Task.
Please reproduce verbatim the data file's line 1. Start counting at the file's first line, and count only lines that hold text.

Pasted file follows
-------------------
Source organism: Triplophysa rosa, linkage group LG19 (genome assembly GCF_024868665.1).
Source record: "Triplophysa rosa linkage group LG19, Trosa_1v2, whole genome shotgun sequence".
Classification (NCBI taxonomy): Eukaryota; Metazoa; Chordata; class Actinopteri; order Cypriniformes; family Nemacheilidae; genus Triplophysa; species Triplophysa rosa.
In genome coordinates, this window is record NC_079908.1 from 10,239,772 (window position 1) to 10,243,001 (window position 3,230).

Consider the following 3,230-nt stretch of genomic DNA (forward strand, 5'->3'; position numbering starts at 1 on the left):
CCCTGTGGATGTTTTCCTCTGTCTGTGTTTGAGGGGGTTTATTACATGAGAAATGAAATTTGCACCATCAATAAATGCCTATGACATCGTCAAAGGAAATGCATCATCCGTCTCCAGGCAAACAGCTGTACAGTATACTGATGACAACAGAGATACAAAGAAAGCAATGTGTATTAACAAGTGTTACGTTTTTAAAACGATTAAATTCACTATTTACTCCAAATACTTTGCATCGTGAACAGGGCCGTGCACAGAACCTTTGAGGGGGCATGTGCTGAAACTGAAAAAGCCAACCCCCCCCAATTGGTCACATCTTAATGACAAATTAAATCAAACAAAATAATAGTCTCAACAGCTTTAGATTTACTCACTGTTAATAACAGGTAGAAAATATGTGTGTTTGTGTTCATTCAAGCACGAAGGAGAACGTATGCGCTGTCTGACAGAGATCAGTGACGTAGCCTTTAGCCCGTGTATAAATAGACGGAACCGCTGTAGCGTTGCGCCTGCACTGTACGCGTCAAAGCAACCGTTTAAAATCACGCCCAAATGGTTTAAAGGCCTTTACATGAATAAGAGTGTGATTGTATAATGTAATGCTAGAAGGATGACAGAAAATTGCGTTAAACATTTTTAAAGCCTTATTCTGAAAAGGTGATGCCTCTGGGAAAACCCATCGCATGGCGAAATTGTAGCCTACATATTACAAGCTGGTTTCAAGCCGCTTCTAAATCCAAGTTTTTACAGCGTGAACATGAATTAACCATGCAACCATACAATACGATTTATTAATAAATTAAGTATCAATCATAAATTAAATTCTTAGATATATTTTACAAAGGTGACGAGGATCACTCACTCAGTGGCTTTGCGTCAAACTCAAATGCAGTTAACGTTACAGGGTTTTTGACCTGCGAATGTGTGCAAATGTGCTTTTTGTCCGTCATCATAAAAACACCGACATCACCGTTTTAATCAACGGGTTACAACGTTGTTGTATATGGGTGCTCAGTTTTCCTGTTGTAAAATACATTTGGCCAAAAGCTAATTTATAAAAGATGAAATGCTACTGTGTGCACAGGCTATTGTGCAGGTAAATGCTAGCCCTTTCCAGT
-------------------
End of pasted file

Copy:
Source organism: Triplophysa rosa, linkage group LG19 (genome assembly GCF_024868665.1).